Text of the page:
Planetary wave coupling from the stratosphere to the thermosphere during the 2002 Southern Hemisphere pre-stratwarm period

Temperature observations between 20 and 120 km from the SABER instrument on the TIMED spacecraft are used to investigate the nature of planetary wave activity during the 60 days prior to the midwinter stratospheric warming that commenced on 26 September, 2002 in the Southern Hemisphere. The primary wave components consist of eastward-propagating quasi-10-day waves with zonal wave numbers s = 1 and s = 2, and a stationary planetary wave with s = 1. The waves are found to extend from the lower stratosphere to the 100–120 km height region with surprisingly little amplitude attenuation, although wave amplitudes oscillate with altitude like a standing wave pattern. Time evolution of the waves is also addressed with emphasis on 86 km altitude, where temperature observations from three Antarctic stations at Davis (69°S, 78°W), Rothera (68°S, 68°W) and Syowa (69°S, 40°E) are available during the same period. We demonstrate that the temporal evolution of temperature obtained by superposition of the waves derived from SABER measurements accounts for nearly all the temperature variability observed at the longitudes of the three Antarctic stations.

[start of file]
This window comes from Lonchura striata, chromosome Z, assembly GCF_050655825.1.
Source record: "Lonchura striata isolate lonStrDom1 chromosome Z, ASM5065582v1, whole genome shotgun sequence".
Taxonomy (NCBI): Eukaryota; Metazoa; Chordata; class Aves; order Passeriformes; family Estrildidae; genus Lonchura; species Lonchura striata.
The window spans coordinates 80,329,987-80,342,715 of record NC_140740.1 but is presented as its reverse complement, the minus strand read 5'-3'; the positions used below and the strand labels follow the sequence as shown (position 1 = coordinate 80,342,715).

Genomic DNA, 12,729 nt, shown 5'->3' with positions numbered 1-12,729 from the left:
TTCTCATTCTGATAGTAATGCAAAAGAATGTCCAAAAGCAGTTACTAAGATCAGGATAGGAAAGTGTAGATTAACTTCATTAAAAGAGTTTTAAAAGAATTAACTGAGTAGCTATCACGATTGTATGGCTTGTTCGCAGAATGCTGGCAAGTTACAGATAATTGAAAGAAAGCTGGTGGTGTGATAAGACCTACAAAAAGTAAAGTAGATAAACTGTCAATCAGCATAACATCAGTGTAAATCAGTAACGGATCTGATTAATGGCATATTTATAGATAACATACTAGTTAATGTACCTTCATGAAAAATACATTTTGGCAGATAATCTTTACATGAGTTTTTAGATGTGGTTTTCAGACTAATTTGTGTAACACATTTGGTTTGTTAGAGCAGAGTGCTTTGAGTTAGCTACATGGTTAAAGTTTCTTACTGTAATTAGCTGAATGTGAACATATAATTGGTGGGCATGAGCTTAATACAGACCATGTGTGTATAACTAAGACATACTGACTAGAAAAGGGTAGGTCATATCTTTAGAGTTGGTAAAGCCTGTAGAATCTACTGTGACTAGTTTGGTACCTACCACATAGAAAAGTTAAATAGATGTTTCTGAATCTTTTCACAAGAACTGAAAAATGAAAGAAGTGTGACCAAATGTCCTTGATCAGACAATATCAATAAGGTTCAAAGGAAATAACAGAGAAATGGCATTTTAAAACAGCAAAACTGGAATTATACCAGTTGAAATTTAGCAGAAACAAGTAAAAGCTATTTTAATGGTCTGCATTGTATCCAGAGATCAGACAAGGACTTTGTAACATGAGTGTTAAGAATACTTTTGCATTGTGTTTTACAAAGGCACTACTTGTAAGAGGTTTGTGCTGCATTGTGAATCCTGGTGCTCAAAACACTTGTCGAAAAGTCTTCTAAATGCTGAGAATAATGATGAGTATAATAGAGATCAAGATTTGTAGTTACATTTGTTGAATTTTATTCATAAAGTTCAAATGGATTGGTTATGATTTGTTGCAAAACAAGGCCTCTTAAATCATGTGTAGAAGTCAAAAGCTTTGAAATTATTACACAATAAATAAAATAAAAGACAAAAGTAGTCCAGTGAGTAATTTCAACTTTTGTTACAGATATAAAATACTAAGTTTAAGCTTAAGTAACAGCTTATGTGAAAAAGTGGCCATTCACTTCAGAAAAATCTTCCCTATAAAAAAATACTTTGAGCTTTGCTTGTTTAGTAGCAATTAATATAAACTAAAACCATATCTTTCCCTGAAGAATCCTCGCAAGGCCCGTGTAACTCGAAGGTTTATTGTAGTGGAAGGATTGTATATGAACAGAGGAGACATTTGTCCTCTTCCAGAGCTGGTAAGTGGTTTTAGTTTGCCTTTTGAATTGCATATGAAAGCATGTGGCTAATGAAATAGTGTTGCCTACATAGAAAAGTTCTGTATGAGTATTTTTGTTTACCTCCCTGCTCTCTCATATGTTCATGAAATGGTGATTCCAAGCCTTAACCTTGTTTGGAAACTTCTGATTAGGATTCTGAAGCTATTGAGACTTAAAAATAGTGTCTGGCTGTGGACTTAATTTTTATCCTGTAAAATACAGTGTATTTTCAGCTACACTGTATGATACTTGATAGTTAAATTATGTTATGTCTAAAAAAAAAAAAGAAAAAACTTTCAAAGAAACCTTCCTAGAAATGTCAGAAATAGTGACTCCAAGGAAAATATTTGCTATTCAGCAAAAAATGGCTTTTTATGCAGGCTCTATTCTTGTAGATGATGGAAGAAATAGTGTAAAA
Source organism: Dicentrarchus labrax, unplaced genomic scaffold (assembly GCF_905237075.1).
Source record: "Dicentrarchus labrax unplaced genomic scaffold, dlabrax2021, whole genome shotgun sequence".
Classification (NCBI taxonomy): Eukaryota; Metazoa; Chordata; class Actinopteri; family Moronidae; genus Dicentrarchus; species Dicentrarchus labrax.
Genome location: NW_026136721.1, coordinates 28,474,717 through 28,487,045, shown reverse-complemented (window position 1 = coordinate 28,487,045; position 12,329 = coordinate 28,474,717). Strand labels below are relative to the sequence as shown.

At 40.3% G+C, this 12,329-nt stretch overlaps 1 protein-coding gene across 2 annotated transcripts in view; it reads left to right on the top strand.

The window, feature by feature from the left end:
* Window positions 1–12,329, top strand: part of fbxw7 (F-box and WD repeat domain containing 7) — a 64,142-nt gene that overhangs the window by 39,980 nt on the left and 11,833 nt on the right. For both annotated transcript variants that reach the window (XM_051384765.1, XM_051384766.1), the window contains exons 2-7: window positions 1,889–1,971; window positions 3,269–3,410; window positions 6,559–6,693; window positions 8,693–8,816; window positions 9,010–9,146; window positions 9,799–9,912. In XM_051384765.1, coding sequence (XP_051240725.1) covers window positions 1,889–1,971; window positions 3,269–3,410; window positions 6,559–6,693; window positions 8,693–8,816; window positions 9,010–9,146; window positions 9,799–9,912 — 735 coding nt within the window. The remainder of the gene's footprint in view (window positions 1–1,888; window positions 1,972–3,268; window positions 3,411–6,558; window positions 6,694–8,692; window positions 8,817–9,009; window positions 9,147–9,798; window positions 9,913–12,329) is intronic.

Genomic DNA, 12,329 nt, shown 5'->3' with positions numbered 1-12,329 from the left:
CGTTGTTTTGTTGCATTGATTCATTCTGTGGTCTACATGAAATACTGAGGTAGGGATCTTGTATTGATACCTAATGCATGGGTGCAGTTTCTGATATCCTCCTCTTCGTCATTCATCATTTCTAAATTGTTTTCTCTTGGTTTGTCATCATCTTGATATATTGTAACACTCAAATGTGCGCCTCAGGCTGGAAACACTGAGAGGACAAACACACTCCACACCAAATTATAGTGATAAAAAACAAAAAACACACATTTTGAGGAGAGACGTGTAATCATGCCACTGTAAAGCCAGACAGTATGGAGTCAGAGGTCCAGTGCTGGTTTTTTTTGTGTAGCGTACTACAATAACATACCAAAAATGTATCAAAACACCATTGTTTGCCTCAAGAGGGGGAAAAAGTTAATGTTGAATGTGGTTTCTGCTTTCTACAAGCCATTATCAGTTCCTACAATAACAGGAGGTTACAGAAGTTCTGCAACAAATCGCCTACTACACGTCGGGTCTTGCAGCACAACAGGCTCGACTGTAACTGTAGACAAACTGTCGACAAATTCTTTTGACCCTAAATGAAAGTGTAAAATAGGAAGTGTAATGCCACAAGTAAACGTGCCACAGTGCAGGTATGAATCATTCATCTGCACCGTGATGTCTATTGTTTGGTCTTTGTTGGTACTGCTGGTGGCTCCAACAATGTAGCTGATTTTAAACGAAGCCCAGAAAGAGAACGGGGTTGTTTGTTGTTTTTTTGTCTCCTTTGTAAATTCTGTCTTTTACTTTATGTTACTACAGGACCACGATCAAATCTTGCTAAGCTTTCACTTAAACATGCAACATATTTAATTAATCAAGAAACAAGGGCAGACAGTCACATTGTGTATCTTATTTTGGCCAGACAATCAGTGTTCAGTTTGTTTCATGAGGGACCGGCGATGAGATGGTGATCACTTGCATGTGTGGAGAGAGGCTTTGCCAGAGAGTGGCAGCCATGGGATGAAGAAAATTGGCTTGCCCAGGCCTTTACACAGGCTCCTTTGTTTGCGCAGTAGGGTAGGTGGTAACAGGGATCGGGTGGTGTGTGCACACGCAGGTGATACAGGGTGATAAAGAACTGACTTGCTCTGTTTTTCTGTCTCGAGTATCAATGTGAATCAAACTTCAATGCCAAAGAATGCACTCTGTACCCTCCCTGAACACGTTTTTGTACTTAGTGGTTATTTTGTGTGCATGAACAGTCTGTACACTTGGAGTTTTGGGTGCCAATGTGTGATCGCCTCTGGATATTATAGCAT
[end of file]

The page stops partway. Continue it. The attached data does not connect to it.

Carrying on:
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Authors: Palo, S.E., Forbes, J.M., Zhang, X., Russell, J.M., Mertens, C.J., Mlynczak, M.G., Burns, G.B., Espy, P.J., Kawahara, T.D.

1 December, 2005
Geophysical Research Letters / 32
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